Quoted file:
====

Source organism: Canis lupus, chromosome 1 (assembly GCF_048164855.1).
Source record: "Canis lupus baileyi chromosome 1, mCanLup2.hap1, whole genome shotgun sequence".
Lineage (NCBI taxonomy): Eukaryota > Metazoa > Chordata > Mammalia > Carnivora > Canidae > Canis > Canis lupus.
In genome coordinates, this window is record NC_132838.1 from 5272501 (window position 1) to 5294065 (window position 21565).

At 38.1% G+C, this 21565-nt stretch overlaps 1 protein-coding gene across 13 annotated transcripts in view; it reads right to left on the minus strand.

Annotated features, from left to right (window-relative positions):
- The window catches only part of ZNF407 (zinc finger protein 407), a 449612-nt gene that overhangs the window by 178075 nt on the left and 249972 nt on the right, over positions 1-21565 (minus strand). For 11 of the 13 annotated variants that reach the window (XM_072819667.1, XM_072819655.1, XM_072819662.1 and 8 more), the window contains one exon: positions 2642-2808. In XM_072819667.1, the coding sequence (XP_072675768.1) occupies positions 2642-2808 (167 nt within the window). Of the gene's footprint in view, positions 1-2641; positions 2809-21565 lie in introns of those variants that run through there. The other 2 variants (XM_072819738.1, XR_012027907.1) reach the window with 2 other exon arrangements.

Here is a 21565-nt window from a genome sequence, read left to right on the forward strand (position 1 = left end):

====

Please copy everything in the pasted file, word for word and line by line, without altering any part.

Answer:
Source organism: Canis lupus, chromosome 1 (assembly GCF_048164855.1).
Source record: "Canis lupus baileyi chromosome 1, mCanLup2.hap1, whole genome shotgun sequence".
Lineage (NCBI taxonomy): Eukaryota > Metazoa > Chordata > Mammalia > Carnivora > Canidae > Canis > Canis lupus.
In genome coordinates, this window is record NC_132838.1 from 5272501 (window position 1) to 5294065 (window position 21565).

At 38.1% G+C, this 21565-nt stretch overlaps 1 protein-coding gene across 13 annotated transcripts in view; it reads right to left on the minus strand.

Annotated features, from left to right (window-relative positions):
- The window catches only part of ZNF407 (zinc finger protein 407), a 449612-nt gene that overhangs the window by 178075 nt on the left and 249972 nt on the right, over positions 1-21565 (minus strand). For 11 of the 13 annotated variants that reach the window (XM_072819667.1, XM_072819655.1, XM_072819662.1 and 8 more), the window contains one exon: positions 2642-2808. In XM_072819667.1, the coding sequence (XP_072675768.1) occupies positions 2642-2808 (167 nt within the window). Of the gene's footprint in view, positions 1-2641; positions 2809-21565 lie in introns of those variants that run through there. The other 2 variants (XM_072819738.1, XR_012027907.1) reach the window with 2 other exon arrangements.

Here is a 21565-nt window from a genome sequence, read left to right on the forward strand (position 1 = left end):